Addie Vinson, Georgia: “Pillows? What you talkin’ bout? You know Niggers never had no pillows dem days, leaseways us never had none. Us did have plenty of kivver dough. Folkses was all time a-piecin’ quilts and having quiltin’s. All dat sort of wuk was done at night… Under our heavy winter clothes was good and warm. Under our heavy winter dresses us wore quilted underskirts dat was sho nice and warm… in the winter [boys] had warmer shirts and quilted pants. Dey would put two pair of britches togedder and quilt ’em up so you couldn’t tell what sort of cloth dey was made out of. Dem pants was called suggins.”
Callie Elder, Georgia: “Our beds was held together by cords what was twisted evvy which way. You had to be mighty careful tightenin’ dem cords or de beds was liable to fall down. Us slept on what straw mattresses and had plenty of good warm quilts for kiver.
Charity McAllister, North Carolina: “De slaves slep’ a lot on pallets durin’ slavery days. A pallet wus a quilt or tow carpet spread on de floor. We used a cotton pillow sometimes.”
Charlie Hudson, Georgia: “De course cloth bed ticks was filled wid ‘Georgy feathers.’ Don’t you know what Georgy feathers was? Wheat straw was Georgy feathers. Our kivver was sheets and plenty of good warm quilts. Now dat was at our own quarters on Marse David Bells’s plantation… Dey put a quilt on de seat for a cushion and hitched a pair of oxen to de sleigh… Dey went f’um one plantation to another to quiltin’s. Atter de ‘omans got thoo’ quiltin’ and et a big dinner, den dey axed de mens to come in and dance wid ’em.”
Ellen Butler, Texas: “They jus’ have a old frame with planks to sleep on and no mattress or nothin’. In the winter they have to keep the fire goin’ all night to keep from freezin’. They out a old quilt down on the floor for the li’l folks. They have a li’l trough us used to eat out of with a li’l wooden paddle. Us didn’t know nothin’ bout knives and forks.”
Ellen Godfrey (“Aunt Ellen”), South Carolina: “Left Marlboro Mond’. Come Conway Friday sun down! Hit Bucksville, hit a friend. Say ‘People hungry!’ Middle night. Snow on ground. Get up. Cook. Cook all night! Rice. Bake tater. Collard. Cook. Give a quilt over your head. I sleep. I sleep in the cotton. I roost up in the cotton gone in there.”
Fleming Clark, Ohio: “De house where I lived wid de white Massa Lewis Northsinge and his Missus, wuz a log house wid just two rooms. I had just a little straw tick and a cot dat de massa made himself and I had a common quilt dat de missus made to cover me.”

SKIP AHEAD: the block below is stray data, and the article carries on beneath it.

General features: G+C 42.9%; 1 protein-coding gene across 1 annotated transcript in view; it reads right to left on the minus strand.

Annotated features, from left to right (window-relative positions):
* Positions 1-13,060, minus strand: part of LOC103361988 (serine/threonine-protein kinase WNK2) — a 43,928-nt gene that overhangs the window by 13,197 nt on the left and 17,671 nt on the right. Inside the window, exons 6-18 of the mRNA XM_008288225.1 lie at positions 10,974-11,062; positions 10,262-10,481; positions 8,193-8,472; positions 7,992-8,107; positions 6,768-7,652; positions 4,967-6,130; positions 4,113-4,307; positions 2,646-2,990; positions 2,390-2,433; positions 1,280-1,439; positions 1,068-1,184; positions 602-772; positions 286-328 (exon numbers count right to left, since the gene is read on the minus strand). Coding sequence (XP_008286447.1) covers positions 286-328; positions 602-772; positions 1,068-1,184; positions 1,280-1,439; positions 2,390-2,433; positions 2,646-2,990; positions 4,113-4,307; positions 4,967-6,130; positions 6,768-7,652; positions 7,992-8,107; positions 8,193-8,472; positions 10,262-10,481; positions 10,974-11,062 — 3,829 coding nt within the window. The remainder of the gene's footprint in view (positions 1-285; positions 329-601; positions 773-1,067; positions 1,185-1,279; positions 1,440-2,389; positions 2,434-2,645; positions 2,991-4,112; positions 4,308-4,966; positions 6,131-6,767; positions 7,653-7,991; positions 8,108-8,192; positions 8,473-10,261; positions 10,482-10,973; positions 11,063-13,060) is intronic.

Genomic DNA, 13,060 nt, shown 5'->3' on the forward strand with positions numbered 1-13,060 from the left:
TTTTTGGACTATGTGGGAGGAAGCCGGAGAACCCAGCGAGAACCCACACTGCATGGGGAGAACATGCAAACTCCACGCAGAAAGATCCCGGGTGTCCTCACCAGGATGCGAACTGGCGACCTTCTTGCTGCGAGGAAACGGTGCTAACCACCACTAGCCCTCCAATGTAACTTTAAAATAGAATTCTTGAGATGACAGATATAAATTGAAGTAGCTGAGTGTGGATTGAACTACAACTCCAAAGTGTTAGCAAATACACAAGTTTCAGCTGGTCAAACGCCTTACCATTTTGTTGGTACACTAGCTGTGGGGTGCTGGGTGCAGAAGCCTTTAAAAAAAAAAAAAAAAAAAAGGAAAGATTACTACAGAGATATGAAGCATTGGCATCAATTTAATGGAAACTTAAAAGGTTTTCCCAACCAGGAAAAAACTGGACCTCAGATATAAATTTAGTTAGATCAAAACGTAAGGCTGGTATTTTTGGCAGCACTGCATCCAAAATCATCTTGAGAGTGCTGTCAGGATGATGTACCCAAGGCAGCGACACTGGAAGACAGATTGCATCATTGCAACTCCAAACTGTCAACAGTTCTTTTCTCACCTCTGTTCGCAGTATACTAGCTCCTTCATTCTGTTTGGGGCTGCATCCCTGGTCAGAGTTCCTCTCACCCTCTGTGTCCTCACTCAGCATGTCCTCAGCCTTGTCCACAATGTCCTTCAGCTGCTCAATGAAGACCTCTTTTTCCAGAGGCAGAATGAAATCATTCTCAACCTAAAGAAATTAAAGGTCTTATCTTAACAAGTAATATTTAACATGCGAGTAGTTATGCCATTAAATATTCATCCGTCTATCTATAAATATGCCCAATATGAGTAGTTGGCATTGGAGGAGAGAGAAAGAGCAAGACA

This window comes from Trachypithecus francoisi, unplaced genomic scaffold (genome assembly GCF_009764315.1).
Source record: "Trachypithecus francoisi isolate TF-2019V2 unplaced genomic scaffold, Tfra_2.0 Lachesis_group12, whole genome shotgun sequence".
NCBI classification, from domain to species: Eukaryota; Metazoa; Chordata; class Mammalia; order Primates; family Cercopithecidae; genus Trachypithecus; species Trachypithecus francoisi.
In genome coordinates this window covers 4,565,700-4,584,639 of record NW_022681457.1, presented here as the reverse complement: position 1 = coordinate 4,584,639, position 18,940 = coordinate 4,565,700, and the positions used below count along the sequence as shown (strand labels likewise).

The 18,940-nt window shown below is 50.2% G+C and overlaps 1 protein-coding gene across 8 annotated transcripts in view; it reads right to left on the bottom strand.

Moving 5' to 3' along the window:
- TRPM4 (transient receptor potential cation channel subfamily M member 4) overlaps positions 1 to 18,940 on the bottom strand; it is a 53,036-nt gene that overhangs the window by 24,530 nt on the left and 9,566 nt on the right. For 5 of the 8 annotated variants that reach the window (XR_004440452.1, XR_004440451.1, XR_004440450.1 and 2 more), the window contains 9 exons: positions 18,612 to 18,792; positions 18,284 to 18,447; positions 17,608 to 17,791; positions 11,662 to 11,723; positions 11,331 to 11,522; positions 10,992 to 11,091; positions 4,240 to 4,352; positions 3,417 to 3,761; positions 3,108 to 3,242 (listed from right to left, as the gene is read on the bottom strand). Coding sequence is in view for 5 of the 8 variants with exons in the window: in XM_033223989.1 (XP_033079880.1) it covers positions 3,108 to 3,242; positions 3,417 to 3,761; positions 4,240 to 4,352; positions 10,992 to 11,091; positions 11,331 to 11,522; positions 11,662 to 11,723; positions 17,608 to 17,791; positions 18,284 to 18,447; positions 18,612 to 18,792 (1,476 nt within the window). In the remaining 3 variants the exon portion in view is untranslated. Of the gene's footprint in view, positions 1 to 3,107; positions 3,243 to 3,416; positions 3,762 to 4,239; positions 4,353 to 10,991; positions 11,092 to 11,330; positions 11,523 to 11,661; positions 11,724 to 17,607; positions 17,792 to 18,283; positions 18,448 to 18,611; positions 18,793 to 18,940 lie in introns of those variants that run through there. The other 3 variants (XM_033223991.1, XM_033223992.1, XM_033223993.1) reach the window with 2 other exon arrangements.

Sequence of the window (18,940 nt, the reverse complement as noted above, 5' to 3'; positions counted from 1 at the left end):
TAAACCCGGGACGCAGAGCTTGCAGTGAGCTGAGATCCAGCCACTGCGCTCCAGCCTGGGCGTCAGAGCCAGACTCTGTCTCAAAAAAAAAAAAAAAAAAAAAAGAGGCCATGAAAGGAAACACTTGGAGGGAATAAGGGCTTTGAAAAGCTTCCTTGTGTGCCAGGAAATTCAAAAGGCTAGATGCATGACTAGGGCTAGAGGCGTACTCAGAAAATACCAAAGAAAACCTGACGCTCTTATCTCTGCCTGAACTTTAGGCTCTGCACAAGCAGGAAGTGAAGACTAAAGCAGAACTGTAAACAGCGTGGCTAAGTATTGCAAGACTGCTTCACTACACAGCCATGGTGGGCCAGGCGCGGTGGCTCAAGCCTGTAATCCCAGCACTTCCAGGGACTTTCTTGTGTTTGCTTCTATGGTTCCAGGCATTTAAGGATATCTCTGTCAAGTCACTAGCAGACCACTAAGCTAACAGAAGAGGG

Harriet Cheatam, Indiana: “When I was a child, I didn’t have it as hard as some of the children in the quarters. I always stayed in the “big house,” slept on the floor, right near the fireplace, with one quilt for my bed and one quilt to cover me. Then when I growed up, I was in the quarters.” In the words of the interviewer, “Her eyes, as she said, “have gotten very dim,” and she can’t piece her quilts anymore. That was the way she spent her spare time.”
Nap McQueen, Texas: “Dey has Georgia hosses in de quarters. Dey was dem bed places what de niggers slep’ on. Dey bores holes in de wall of de house and makes de frame of de bed and puts cotton mattress and quilt on dem. De white folks have house make bedsteads, too. De first bought bed I see was a plumb ‘stonishment to me.
Maggie Weamoland, Arkansas: “Miss Betty made the calico dress for me and made a body out of some of [her husband’s] pants legs and quilted the skirt part, bound it at the bottom with red flannel. She made my things nice – put my underskirt in a little frame and quilted it so it would be warm.”
Mary Smith, Georgia: In the words of the interviewer, “As we entered the room one of the old women got up, took a badly clipped and handleless teacup from the hearth and offered it to a girl lying in the single bed, in a smother of dirty quilts.”
Mary Williams, Arkansas: “There was an old empty house up on the hill. So they went up there and put their quilts down for pallets by the fire place. ”
Molly Malone, Georgia: In the words of the interviewer, “[The smaller children] were fed cornbread and milk for breakfast and supper, and “pot licker” with cornbread for dinner. They slept in a large room on quilts or pallets.”
Peter Bruner, Kentucky: In the words of the interviewer, “Once Peter, was taken to his master’s house and was made to sleep on the floor with only a ragged quilt to lie on and one thin one over him.”
Red Richardson, Oklahoma: “We slept on the flo’ on pallets on one quilt.”
Rena Raines, North Carolina: “De sleepin’ places wus bunks fer de grown niggers an de chillun slept on de floor on pallets. A pallet wus made by spreadin’ a quilt made of towbaggin’ or rags on de floor, dat’s where de chillun slept in our neighborhood before de surrender.”
Richard Toler, Ohio: In the words of the interviewer, “In one corner a wooden bed was piled high with feather ticks, and bedecked with a crazy quilt and a number of small, brightly-colored pillows…”
Riviana Boynton, Florida: I used to help ’em tear rags and sew ’em an’ make big balls and then they’d weave those rugs, – rag rugs, you know. That’s what we had to cover ourselves with. We didn’t had no quilts nor sheets not nothing like that.”
Sarah Waggoner (“Aunt Sarah”), Missouri: “I washed and cooked for all of us. And ironed too. I hot de irons, great big old irons, in de fireplace. I ironed on a quilt spread out on de floor, an’ I ironed jes’ as nice as anybody.
Uncle Mose, Alabama: To nephew, “Mus’ be some er ole master’s gran’dahters come on er visit. Whyn’t yer come an’ sit some cheers out an’ dus’ em’ and straighten dis quilt ‘stead er settin’ dar lak er black patch on de sunshine? Don’t yer know how ter ack when de quality is comin’?”